Traefik is natively compliant with every major cluster technology, such as Kubernetes, Docker, Docker Swarm, AWS, Mesos, Marathon, but luckily for us it also works for legacy software running on bare metal.

Installing Traefik is very simple. You can use the binary distribution and set it up to run as a service with systemd.

The Let’s Encrypt configuration is also straightforward and well documented.

13 — Configure Nginx Traefik to reverse proxy requests to your app

Before configuring Traefik we have to add another endpoint to our Elixir application. This endpoint will be used by Traefik to determine the health of the application so it knows when to remove unhealthy services from the load balancing rotation.

The enpoint is a simple as the following

# router.ex

get "/ping" do
  send_resp(conn, 200, "pong!")
end

Now we can go ahead and configure Traefik. From the documentation we can read that configuration in Traefik can refer to two different things:

  • The fully dynamic routing configuration (referred to as the dynamic configuration)
  • The startup configuration (referred to as the static configuration)

Elements in the static configuration set up connections to providers and define the entrypoints Traefik will listen to (these elements don’t change often).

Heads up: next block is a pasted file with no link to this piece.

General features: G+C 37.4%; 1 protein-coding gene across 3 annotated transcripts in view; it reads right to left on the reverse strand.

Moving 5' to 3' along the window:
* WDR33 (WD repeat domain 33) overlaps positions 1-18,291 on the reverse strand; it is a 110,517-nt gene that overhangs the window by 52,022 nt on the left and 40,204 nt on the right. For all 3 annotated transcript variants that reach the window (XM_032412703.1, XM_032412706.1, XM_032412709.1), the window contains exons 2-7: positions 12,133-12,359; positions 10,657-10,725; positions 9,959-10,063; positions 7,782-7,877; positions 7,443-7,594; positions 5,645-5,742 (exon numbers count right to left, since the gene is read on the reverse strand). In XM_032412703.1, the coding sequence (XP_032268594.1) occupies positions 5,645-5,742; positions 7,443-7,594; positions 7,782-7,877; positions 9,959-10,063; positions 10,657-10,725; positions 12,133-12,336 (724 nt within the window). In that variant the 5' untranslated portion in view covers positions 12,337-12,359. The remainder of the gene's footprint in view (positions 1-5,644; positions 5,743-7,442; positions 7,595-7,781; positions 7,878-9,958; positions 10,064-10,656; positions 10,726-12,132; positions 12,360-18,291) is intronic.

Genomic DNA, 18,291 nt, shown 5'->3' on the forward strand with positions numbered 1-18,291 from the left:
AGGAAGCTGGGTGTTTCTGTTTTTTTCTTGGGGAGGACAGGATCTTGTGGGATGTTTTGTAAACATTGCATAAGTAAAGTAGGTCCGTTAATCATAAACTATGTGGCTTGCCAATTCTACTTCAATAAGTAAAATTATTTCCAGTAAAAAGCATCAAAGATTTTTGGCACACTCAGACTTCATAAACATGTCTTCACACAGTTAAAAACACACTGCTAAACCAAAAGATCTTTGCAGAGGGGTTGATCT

The dynamic configuration contains everything that defines how the requests are handled by your system. This configuration can change and is seamlessly hot-reloaded, without any request interruption or connection loss.

When you start Traefik, you define entrypoints (in their most basic forms, they are port numbers). Then, connected to these entrypoints, routers analyze the incoming requests to see if they match a set of rules. If they do, the router might transform the request using pieces of middleware before forwarding them to your services.

The following diagram summarizes how the request is handled and routed by Traefik and the type of configuration that handles each entity:

          |---- Static ----||-------------------- Dynamic ---------------------|
            _____________      _________      _______________      __________
           |             |    |         |    |               |    |          |
Request -> | Entrypoints | -> | Routers | -> | (Middlewares) | -> | Services | -> Your Services
           |_____________|    |_________|    |_______________|    |__________|

Static Configuration

Let’s start with the static configuration. There are three different, mutually exclusive, ways to define static configuration options in Traefik:

  • In a configuration file
  • In the command-line arguments
  • As environment variables

To keep things simple we’re going to use a single configuration file. Traefik supports configuration files written in TOML or YAML, so we’re going to create a new traefik.yml (I still can’t wrap my head around TOML syntax 😑) which will be loaded automatically by Traefik at startup (if you’re using it as daemon you can provide the file to the executable using the --configfile option)

entryPoints:
  web:
    address: ":80"

  websecure:
    address: ":443"

providers:
  file:
    filename: traefik-dynamic-conf.yml

certificatesResolvers:
  myresolver:
    # Enable ACME (Let's Encrypt): automatic SSL.